Charlotte Haugk (ESR8)

Charlotte graduated from the University of Potsdam in Germany with a Masters in Earth Science. Her interest for permafrost science was initially sparked when attending a permafrost field course at UNiS in Svalbard and she has been passionate about it ever since. She did her master’s thesis at Alfred-Wegener-Institute of Polar and Marine Science (AWI) in Potsdam. Under the supervision of Dr. Jens Strauss and Prof. Dr. Guido Grosse and with association to the CACOON project (Changing Arctic Carbon Cycle in the coastal near-shore) Charlotte was investigating 2 datasets at the land to ocean interface for her masters project: i) terrestrial permafrost samples were analysed for lipid biomarkers and ii) a transect of water samples are analysed for nitrogen compounds and their isotopic composition. The focus was on permafrost organic matter characteristics and implications for the nearshore biogeochemistry at the land to ocean interface in the Lena Delta, Siberia. Charlotte  continues to investigate biogeochemical properties of permafrost with a PhD at Stockholm University as part of the GmosTrain project focussing on mercury release from thawing permafrost. Charlotte has been involved in several science communication projects such as co-organizing workshops series “Make permafrost great again” for high school students and co-managing social media activities of the Nunataryuk project. She is a member of the current PYRN ExCom. Charlotte is especially interested in outreach activities and aspires to be a researcher contributing to meaningful and productive research that will increase our overall understanding of the dynamic processes of Arctic environments and help to address current problems in a changing world.

Project title: Release of mercury from thawing permafrost

Supervisor: Dr. Sofi Jonsson (SU)

Co-supervisors: K. Gårdfeldt (SPRS) and D. Kocman (JSI)

Hosting institution: Stockholm University, Stockholm, Sweden

Enrolment in Doctoral degree: Stockholm University, Sweden

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Saeed Waqar Ali (ESR9)

Mercury has been a primary focus of my previous work, some of which were undertaken as part of the mercury research group in Pakistan to estimate mercury exposure in the workplace and from the use of mercury containing products for the ratification of Minamata Convention on Mercury.

I did M.Phil. in Environmental Science from Quaid-i-Azam University Islamabad and during my dissertation, I studied the spatial and historical atmospheric mercury trends in the northern and mid-range regions of Pakistan using tree rings, a project that was done in collaboration with Guangzhou Institute of Geochemistry, Chinese Academy of Sciences. The aim was to study the influence of global Hg atmospheric cycling as well as local Hg emission sources on the remote and mid-range regions of Pakistan.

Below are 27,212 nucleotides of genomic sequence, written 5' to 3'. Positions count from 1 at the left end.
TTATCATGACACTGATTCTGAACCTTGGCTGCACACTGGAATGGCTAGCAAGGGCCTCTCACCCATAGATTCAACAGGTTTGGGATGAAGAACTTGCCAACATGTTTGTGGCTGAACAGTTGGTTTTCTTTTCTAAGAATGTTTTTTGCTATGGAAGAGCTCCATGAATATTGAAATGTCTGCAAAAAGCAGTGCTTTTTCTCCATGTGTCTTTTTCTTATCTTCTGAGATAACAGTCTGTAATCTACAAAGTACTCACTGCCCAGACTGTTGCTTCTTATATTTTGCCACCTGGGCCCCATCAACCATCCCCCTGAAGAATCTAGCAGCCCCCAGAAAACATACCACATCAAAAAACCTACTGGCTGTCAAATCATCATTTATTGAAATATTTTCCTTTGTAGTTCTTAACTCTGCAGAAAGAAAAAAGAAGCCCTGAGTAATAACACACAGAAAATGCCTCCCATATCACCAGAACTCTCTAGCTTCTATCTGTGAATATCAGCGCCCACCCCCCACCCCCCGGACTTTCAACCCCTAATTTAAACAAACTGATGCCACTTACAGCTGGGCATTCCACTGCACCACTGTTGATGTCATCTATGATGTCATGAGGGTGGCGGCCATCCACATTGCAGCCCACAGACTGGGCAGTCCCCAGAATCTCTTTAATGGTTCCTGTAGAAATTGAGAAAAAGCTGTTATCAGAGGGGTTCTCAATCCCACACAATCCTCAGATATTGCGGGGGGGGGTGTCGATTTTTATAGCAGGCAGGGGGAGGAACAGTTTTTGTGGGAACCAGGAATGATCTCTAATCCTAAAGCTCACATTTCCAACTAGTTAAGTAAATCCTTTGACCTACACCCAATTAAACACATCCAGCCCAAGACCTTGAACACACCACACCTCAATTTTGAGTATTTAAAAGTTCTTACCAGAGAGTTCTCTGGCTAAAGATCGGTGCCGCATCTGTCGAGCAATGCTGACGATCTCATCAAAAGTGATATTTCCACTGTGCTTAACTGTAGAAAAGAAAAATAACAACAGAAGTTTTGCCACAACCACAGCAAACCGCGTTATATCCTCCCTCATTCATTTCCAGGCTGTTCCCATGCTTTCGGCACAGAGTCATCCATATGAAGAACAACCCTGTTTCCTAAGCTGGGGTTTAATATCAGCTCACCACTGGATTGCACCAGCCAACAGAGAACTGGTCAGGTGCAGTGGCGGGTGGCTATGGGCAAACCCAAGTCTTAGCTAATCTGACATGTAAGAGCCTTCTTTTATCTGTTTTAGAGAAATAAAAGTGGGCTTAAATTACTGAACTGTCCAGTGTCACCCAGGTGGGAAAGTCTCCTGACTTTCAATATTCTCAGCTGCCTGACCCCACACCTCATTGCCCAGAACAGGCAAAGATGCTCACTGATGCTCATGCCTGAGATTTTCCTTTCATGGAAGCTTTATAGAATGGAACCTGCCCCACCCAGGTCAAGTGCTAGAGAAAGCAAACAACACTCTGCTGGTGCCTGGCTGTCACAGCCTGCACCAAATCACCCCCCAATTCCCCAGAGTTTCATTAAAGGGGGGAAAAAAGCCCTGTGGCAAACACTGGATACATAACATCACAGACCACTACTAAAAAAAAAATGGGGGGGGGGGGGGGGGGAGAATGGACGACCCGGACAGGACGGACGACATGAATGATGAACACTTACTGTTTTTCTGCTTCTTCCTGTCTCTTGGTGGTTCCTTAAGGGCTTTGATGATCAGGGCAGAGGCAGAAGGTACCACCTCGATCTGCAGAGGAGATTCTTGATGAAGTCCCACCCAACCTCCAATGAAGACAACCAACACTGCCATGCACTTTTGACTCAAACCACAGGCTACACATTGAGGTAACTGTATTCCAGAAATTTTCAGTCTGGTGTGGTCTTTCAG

When I learned about the GMOS-Train project, I immediately realized its relevance to my previous study on tree rings which was also based on the exchange of Hg between forest canopies and the atmosphere. I knew that this is an ideal opportunity for me to expand my understanding of the underlying mechanisms of the inter-compartmental exchanges and that this project will play a key role in enhancing my scientific knowledge on the topic.

The investigation of terrestrial Hg pools and intercompartmental exchanges with atmosphere and aquatic systems as part of the GMOS-Train project at the Jožef Stefan Institute will be a step toward a better understanding of the role of vegetation in the global Hg biogeochemical cycling.

Project Title: Terrestrial Hg pools inter-compartmental exchanges

Supervisor: Dr. David Kocman (JSI)

Co-supervisors: M. Horvat (JSI), E. Sunderland (Harvard), S. Jonsson (SU)

Hosting institution: JSI, Ljubljana, Slovenia

Enrolment in Doctoral degree: Jožef Stefan International Postgraduate School – JSIPS, Slovenia

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Prasad Shelke (ESR12)

Prasad graduated from Department of Atmospheric and Space Sciences, SPPU, India with a masters in Atmospheric Science. His main area of expertise is Ocean-Atmosphere Interaction. He completed his research for masters thesis at Indian Institute of Tropical Meteorology (IITM), Pune under the supervision of Dr. M. M. Ali and Prof. P. Pradeepkumar. His masters thesis based on the Predictability of Indian Summer Monsoon using Ocean Mean Temperature of Pacific Ocean. In his research work, he performed different experiments showing efficiency of Ocean heat content and subsurface ocean characteristics from Pacific Ocean for improving prediction skills of Indian Summer Monsoon. He also completed research internship at IITM. In his research activities for internship, he developed several algorithms to study applications of Ocean Mean Temperature for Monsoon and Cyclone studies.

During his research activities he developed an interest in Regional Modeling for Weather Research and Forecasting. Apart from Academics, he is an Athelete, Dancer and a writer too. He used to cherish his extra-curriculum with all such activities.

His research in GMOS-TRAIN project will contribute towards quantifying impact of oceanic sources on the regional Mercury budget. Prasad looks forward to a long-term career in the field of Mercury research.

Project title: Regional 3D atmosphere  and ocean models to quantify the impact of oceanic sources on the regional Hg budget.

Supervisor: Prof. Dr. Nicola Pirrone (CNR-IIA)

Co-supervisors: I. M.Hedgecock (CNR), V.Matthias (HZG)

Hosting institution: CNR-IIA, Rome, Italy

Enrolment in Doctoral degree: Jožef Stefan International Postgraduate School – JSIPS, Slovenia

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